The press has a natural cultural affinity for politics, especially the brawling, sometimes cynical and always entertaining world of local and state politics. The vocabularies and intellectual maps of the press and the politicans are closely entwined. Propositions have winners and losers, advocates and opponents. Eventually they are either enacted or defeated. Is that how we have managed to find ourselves in a world with people who are willing to be called “anti-environmentalists”? With our “friends” at Climate Depot, whose response to existential uncertainty on a planetary scale is mockery with a side order of cherry-picking?

I think so. This “opposition” is partly political opportunism of course, and it’s partly entertainment for a certain sarcastic and defensive state of mind, but ultimately it is a creation of the media, which given an issue of importance goes off in search of an opposition. And so we have reached a pretty pass. We’ve managed to create a constituency which stands in opposition to the persistence of a viable planet.

We are thinking about our circumstances as if we were in opposition to each other, but it is in the interest of everyone on a ship at sea, be they communist or jihadist, butcher or vegan, that the ship not sink. Why are the words we use to think about our collective future so adversarial?

They didn’t start out that way. If the issues came from the deliberations of scientists and academics, the discussions would remain polite, truth-seeking and unpolarized.

The polarization may not originally come from the press, but it is maintained by their conceptual maps, idea clusters, meme complexes. Polarization is embedded in their model of human activity as economic activity, of politics as contention. As a result, the words and ideas and conceptual maps that the public draws upon date from the industrial revolution: workers against capitalists, rich against poor, centralization of decisions versus distributed decision making, nation vs nation, lifestyle vs, lifestyle, sect vs. sect. Of course these problems have not gone away; of course they only make our new problems that much harder.

But our new problems do not look like that. And what we need is a new cognitive map.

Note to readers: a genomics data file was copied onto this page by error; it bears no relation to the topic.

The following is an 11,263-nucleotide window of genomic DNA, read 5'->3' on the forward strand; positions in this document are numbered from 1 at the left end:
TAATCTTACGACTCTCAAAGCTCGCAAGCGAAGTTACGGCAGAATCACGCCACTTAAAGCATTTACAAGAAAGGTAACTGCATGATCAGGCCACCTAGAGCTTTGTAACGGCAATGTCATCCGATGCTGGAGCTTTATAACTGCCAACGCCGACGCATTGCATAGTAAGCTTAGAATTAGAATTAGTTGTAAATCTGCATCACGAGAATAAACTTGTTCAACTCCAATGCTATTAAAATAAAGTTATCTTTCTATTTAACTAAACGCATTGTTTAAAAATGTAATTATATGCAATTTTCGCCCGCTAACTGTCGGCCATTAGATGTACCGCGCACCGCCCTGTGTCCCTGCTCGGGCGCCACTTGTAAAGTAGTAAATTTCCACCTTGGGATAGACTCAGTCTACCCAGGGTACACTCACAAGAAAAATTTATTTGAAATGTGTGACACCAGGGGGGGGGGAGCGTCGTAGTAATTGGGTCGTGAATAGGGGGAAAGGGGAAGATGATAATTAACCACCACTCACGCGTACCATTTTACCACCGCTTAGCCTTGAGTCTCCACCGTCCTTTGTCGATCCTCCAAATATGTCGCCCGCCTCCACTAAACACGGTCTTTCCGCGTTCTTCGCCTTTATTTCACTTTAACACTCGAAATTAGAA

A Better Word for Doom?

All of this is by way of addressing one of my perennial questions, which Andy Revkin again raised recently in a Dot Earth column:

If the science pointing to a rising risk of dangerous human interference with climate is settled, the thinking goes, then why aren’t people and the world’s nations galvanized?

People are casting about for the right words to describe our moral and existential quandary, words that will galvanize “action”.

Revkin points out an article on Seed where several very appropriate people (myself oddly excluded, hrmph) take up the topic with varying degrees of success. I am most sympathetic to Ann Kinzig’s approach. She concludes “If we accept that language is never neutral, why not adopt the terms that resonate with a broader swath of the public?” And indeed, I think language is never neutral, despite the protestations of people inculcated in journalistic culture. But what language should we use?

In the Seed article, Matt Nisbet, whose article with Chris Mooney is often credited (somewhat to my personal irritation since I’ve been going on about this stuff for fifteen years) with starting the conversation about how these ideas are communicated, starts off on the right foot but then stumbles into a rather feeble pair of examples:

The point is not to “sell” the public on climate change, but rather to use research on framing to create communication contexts that move beyond polarization, promote discussion, generate partnerships and connections, and that accurately convey the objective urgency of the problem. If the public feels like they are being marketed to, it will only continue to fuel additional polarization and perceptual gridlock. In shifting the frame on climate change, the goals should not be to persuade, but rather to start conversations with the public that recognize, respect, and incorporate differences in knowledge, values, perspectives, and goals.